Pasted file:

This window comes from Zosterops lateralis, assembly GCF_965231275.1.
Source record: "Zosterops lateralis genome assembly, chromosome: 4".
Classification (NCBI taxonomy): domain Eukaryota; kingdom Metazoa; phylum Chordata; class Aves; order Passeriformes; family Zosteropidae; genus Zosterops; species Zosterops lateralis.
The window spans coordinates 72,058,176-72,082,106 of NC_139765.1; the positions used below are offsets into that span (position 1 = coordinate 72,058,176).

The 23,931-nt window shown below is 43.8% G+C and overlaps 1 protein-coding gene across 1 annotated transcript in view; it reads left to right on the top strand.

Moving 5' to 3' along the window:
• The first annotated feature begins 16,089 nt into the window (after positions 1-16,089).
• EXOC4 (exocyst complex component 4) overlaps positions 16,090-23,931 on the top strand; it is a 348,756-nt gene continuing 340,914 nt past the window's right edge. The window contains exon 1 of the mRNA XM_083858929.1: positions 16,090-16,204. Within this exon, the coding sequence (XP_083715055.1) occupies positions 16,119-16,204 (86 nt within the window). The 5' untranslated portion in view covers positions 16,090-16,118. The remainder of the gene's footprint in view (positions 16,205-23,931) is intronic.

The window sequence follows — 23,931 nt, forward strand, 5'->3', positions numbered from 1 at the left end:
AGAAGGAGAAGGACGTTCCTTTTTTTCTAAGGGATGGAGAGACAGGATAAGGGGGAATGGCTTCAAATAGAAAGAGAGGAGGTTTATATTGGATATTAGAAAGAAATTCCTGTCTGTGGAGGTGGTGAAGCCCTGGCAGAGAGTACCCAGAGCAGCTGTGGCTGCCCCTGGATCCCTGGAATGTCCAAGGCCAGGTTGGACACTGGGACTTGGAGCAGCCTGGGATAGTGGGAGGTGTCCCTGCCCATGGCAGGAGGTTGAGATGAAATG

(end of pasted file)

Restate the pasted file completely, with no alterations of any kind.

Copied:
This window comes from Zosterops lateralis, assembly GCF_965231275.1.
Source record: "Zosterops lateralis genome assembly, chromosome: 4".
Classification (NCBI taxonomy): domain Eukaryota; kingdom Metazoa; phylum Chordata; class Aves; order Passeriformes; family Zosteropidae; genus Zosterops; species Zosterops lateralis.
The window spans coordinates 72,058,176-72,082,106 of NC_139765.1; the positions used below are offsets into that span (position 1 = coordinate 72,058,176).

The 23,931-nt window shown below is 43.8% G+C and overlaps 1 protein-coding gene across 1 annotated transcript in view; it reads left to right on the top strand.

Moving 5' to 3' along the window:
• The first annotated feature begins 16,089 nt into the window (after positions 1-16,089).
• EXOC4 (exocyst complex component 4) overlaps positions 16,090-23,931 on the top strand; it is a 348,756-nt gene continuing 340,914 nt past the window's right edge. The window contains exon 1 of the mRNA XM_083858929.1: positions 16,090-16,204. Within this exon, the coding sequence (XP_083715055.1) occupies positions 16,119-16,204 (86 nt within the window). The 5' untranslated portion in view covers positions 16,090-16,118. The remainder of the gene's footprint in view (positions 16,205-23,931) is intronic.

The window sequence follows — 23,931 nt, forward strand, 5'->3', positions numbered from 1 at the left end:
AGAAGGAGAAGGACGTTCCTTTTTTTCTAAGGGATGGAGAGACAGGATAAGGGGGAATGGCTTCAAATAGAAAGAGAGGAGGTTTATATTGGATATTAGAAAGAAATTCCTGTCTGTGGAGGTGGTGAAGCCCTGGCAGAGAGTACCCAGAGCAGCTGTGGCTGCCCCTGGATCCCTGGAATGTCCAAGGCCAGGTTGGACACTGGGACTTGGAGCAGCCTGGGATAGTGGGAGGTGTCCCTGCCCATGGCAGGAGGTTGAGATGAAATG